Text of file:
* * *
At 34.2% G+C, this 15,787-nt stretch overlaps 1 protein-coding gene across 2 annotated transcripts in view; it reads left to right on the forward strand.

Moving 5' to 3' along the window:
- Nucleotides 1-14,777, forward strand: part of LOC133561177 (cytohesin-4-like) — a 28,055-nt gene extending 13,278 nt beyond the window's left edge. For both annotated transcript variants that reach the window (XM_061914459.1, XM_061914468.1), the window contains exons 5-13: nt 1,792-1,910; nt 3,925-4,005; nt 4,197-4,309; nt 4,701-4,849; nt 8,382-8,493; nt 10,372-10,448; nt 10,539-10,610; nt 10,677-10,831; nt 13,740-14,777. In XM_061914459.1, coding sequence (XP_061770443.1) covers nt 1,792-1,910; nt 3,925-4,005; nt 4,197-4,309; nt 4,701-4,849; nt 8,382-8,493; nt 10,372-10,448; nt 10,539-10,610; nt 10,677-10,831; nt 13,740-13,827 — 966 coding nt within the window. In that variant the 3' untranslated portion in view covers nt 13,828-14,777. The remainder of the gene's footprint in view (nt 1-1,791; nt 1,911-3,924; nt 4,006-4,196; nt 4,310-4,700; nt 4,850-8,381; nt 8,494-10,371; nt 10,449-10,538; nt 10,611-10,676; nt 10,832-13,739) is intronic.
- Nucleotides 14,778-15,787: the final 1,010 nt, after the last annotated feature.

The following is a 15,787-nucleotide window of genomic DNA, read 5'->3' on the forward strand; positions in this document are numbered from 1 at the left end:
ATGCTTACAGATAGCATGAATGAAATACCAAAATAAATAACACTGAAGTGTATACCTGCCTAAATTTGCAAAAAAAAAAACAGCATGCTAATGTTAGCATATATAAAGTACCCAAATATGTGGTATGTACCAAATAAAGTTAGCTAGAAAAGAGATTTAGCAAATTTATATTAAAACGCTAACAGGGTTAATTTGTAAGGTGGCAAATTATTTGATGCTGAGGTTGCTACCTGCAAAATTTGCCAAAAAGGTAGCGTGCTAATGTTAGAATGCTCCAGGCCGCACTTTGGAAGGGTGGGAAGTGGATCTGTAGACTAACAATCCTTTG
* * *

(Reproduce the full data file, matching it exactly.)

At 34.2% G+C, this 15,787-nt stretch overlaps 1 protein-coding gene across 2 annotated transcripts in view; it reads left to right on the forward strand.

Moving 5' to 3' along the window:
- Nucleotides 1-14,777, forward strand: part of LOC133561177 (cytohesin-4-like) — a 28,055-nt gene extending 13,278 nt beyond the window's left edge. For both annotated transcript variants that reach the window (XM_061914459.1, XM_061914468.1), the window contains exons 5-13: nt 1,792-1,910; nt 3,925-4,005; nt 4,197-4,309; nt 4,701-4,849; nt 8,382-8,493; nt 10,372-10,448; nt 10,539-10,610; nt 10,677-10,831; nt 13,740-14,777. In XM_061914459.1, coding sequence (XP_061770443.1) covers nt 1,792-1,910; nt 3,925-4,005; nt 4,197-4,309; nt 4,701-4,849; nt 8,382-8,493; nt 10,372-10,448; nt 10,539-10,610; nt 10,677-10,831; nt 13,740-13,827 — 966 coding nt within the window. In that variant the 3' untranslated portion in view covers nt 13,828-14,777. The remainder of the gene's footprint in view (nt 1-1,791; nt 1,911-3,924; nt 4,006-4,196; nt 4,310-4,700; nt 4,850-8,381; nt 8,494-10,371; nt 10,449-10,538; nt 10,611-10,676; nt 10,832-13,739) is intronic.
- Nucleotides 14,778-15,787: the final 1,010 nt, after the last annotated feature.

The following is a 15,787-nucleotide window of genomic DNA, read 5'->3' on the forward strand; positions in this document are numbered from 1 at the left end:
ATGCTTACAGATAGCATGAATGAAATACCAAAATAAATAACACTGAAGTGTATACCTGCCTAAATTTGCAAAAAAAAAAACAGCATGCTAATGTTAGCATATATAAAGTACCCAAATATGTGGTATGTACCAAATAAAGTTAGCTAGAAAAGAGATTTAGCAAATTTATATTAAAACGCTAACAGGGTTAATTTGTAAGGTGGCAAATTATTTGATGCTGAGGTTGCTACCTGCAAAATTTGCCAAAAAGGTAGCGTGCTAATGTTAGAATGCTCCAGGCCGCACTTTGGAAGGGTGGGAAGTGGATCTGTAGACTAACAATCCTTTG